The following FAQs provide more information about Shared Education Week and Shared Education.
What is Shared Education Week?
Northern Ireland’s first ever Shared Education Week will raise awareness and understanding of Shared Education, celebrate and showcase its success, and explore its future direction.
The objectives of the week are to:
- celebrate and share the success of the Shared Education programmes being carried out in schools with their pupils, staff, parents and local communities;
- raise awareness and promote a better understanding of the nature, purpose, extent, value and impact of Shared Education in Northern Ireland; and
- explore the future direction of Shared Education
Why Shared Education Week?
Collaboration between schools across sectors in Northern Ireland has a long history, with programmes to promote improved community relations taking place since the 1980s. Levels of sharing have developed significantly in recent years, with an increased emphasis on delivering educational benefits through formal Shared Education over the past decade.
The Shared Education journey in Northern Ireland is at a crucial stage as the lessons learned from funding programmes are informing the development of sustainable, long-term arrangements to mainstream and embed Shared Education into the wider education system. It is important to raise awareness and explore and debate its future direction to ensure that Shared Education provision is of the highest quality, continues to grow and develop, and adds real benefit to the educational experience and outcomes for our children and young people.
Who organises Shared Education Week?
Shared Education Week is organised by the Shared Education Learning Forum (SELF) in partnership with key organisations involved in delivering and promoting Shared Education, good relations and reconciliation in Northern Ireland. These include: Department of Education, Education Authority, Community Relations Council, Council for the Curriculum, Examinations and Assessment (CCEA), C2K, Community Relations in Schools (CRIS), Queen’s University Belfast and Fermanagh Trust.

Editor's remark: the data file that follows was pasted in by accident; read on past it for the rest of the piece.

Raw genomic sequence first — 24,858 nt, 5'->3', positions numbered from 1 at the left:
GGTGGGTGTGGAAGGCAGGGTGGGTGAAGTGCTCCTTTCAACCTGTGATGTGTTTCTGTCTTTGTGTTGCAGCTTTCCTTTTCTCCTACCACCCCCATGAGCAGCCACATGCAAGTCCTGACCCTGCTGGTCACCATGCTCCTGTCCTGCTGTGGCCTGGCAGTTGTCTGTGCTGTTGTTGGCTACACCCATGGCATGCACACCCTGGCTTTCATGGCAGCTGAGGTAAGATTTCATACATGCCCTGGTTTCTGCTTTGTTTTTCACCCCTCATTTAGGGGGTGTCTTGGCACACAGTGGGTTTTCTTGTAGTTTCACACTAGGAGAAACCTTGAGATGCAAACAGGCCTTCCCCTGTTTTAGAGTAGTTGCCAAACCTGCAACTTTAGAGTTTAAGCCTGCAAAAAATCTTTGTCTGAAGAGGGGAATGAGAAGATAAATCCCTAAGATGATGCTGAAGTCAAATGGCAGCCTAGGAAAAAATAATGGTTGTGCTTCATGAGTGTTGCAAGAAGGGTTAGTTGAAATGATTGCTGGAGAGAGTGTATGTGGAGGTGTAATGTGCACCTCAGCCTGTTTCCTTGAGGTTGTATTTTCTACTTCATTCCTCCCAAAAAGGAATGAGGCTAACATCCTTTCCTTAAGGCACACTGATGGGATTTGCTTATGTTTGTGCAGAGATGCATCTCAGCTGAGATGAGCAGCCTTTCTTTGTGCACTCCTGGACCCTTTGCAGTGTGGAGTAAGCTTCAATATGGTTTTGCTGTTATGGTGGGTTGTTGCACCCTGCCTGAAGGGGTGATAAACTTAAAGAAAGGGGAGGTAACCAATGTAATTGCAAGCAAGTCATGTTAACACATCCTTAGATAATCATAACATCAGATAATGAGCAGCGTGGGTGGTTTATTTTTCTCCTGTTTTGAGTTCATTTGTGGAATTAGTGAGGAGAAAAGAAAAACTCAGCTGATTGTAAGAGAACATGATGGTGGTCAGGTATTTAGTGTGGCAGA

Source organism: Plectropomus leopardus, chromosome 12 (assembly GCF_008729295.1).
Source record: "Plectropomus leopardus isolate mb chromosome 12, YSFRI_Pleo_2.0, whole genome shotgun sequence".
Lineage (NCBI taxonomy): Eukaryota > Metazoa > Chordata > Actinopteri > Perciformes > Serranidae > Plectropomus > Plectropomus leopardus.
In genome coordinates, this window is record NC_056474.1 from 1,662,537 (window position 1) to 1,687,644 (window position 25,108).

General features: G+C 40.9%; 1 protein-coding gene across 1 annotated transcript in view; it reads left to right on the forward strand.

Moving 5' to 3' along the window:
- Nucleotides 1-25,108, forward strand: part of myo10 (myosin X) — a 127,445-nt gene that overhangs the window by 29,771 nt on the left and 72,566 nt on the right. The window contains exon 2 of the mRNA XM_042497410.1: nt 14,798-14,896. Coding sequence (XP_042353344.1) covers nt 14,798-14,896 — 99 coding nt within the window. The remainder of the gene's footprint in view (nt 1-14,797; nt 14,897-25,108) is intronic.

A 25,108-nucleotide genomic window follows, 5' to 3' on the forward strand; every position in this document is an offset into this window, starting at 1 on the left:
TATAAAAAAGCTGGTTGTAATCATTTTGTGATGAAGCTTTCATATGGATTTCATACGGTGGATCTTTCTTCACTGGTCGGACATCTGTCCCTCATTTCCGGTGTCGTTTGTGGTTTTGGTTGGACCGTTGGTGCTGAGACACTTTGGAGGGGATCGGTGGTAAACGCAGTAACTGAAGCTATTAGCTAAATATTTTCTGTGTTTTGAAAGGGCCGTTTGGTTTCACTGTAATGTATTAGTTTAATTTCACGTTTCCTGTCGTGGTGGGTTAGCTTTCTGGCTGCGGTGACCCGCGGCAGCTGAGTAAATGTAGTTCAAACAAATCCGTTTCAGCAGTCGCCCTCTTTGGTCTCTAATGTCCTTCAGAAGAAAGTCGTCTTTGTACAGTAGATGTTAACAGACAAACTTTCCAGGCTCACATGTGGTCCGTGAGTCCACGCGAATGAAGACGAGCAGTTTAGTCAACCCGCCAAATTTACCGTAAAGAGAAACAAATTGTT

How can I get involved?
You can get involved in Shared Education Week in several ways:
- Organise a shared education activity with your pupils, staff, parents and community.
- Download the resource pack for schools (available September)
- Connect with us on social media @SharedEdWeek
- Let us know about your event by emailing firstname.lastname@example.org
What is Shared Education?
At its heart Shared Education involves providing children and young people from different communities, as well as social and economic backgrounds, with the opportunity to learn together.
Shared Education can involve both statutory and voluntary early years educational settings; primary and post primary schools; and non-formal educational environments, such as statutory and voluntary youth work settings.
Further information about how Shared Education is defined is available on the Department of Education’s website: https://www.education-ni.gov.uk/articles/what-shared-education
How is Shared Education Delivered?
Shared Education is delivered through partnerships, consisting of two or more schools, or other education providers, from different sectors and community backgrounds. This means that children and young people from each of the main communities have the opportunity to learn together, through planned, regular contact, based on the NI curriculum.
What is the scale of Shared Education in NI?
As of March 2018, the numbers involved in SESP were:
- 371 schools (16 pre-school, 246 primary, 99 post primary, 5 special) representing 159 partnerships
- 49,153 pupils
As of March 2018, the numbers involved in Peace IV were:
- 212 schools (51 pre-school, 150 primary, 10 post primary, 1 special) representing 95 partnerships
- 9,896 pupils
Source: Advancing Shared Education, Report to the NI Assembly, Department of Education, May 2018
Is funding available for Shared Education?
Revenue funding for Shared Education is currently available through two programmes:
- the £25m Delivering Social Change Shared Education Signature Project (DSC SESP) available to June 2019, for schools previously engaged in partnership work. The project is funded by the Department of Education, Atlantic Philanthropies and The Executive Office and is delivered by the Education Authority; and